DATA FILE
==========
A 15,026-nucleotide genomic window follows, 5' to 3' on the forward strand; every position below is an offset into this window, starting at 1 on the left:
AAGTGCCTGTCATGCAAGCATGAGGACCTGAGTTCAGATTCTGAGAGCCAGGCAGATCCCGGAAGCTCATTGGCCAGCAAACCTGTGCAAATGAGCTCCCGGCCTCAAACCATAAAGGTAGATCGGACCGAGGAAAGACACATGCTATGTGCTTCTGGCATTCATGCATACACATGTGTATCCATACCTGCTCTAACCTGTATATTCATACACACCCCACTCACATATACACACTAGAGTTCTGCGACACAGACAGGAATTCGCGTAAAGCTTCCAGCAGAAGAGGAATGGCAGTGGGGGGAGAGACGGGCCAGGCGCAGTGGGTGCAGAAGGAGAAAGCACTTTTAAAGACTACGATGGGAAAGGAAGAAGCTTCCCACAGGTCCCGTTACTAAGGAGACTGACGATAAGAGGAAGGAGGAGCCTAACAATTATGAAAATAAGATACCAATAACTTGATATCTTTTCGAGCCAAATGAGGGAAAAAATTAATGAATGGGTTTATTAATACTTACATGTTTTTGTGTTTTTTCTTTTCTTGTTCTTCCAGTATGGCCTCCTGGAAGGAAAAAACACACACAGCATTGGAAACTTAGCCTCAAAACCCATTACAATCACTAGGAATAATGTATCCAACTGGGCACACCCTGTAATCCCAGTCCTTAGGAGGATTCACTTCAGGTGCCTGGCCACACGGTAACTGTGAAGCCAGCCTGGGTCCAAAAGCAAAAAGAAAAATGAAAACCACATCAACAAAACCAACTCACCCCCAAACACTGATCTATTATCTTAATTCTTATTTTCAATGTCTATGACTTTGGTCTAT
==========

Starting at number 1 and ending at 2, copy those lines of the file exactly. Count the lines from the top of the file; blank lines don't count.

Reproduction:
A 15,026-nucleotide genomic window follows, 5' to 3' on the forward strand; every position below is an offset into this window, starting at 1 on the left:
AAGTGCCTGTCATGCAAGCATGAGGACCTGAGTTCAGATTCTGAGAGCCAGGCAGATCCCGGAAGCTCATTGGCCAGCAAACCTGTGCAAATGAGCTCCCGGCCTCAAACCATAAAGGTAGATCGGACCGAGGAAAGACACATGCTATGTGCTTCTGGCATTCATGCATACACATGTGTATCCATACCTGCTCTAACCTGTATATTCATACACACCCCACTCACATATACACACTAGAGTTCTGCGACACAGACAGGAATTCGCGTAAAGCTTCCAGCAGAAGAGGAATGGCAGTGGGGGGAGAGACGGGCCAGGCGCAGTGGGTGCAGAAGGAGAAAGCACTTTTAAAGACTACGATGGGAAAGGAAGAAGCTTCCCACAGGTCCCGTTACTAAGGAGACTGACGATAAGAGGAAGGAGGAGCCTAACAATTATGAAAATAAGATACCAATAACTTGATATCTTTTCGAGCCAAATGAGGGAAAAAATTAATGAATGGGTTTATTAATACTTACATGTTTTTGTGTTTTTTCTTTTCTTGTTCTTCCAGTATGGCCTCCTGGAAGGAAAAAACACACACAGCATTGGAAACTTAGCCTCAAAACCCATTACAATCACTAGGAATAATGTATCCAACTGGGCACACCCTGTAATCCCAGTCCTTAGGAGGATTCACTTCAGGTGCCTGGCCACACGGTAACTGTGAAGCCAGCCTGGGTCCAAAAGCAAAAAGAAAAATGAAAACCACATCAACAAAACCAACTCACCCCCAAACACTGATCTATTATCTTAATTCTTATTTTCAATGTCTATGACTTTGGTCTAT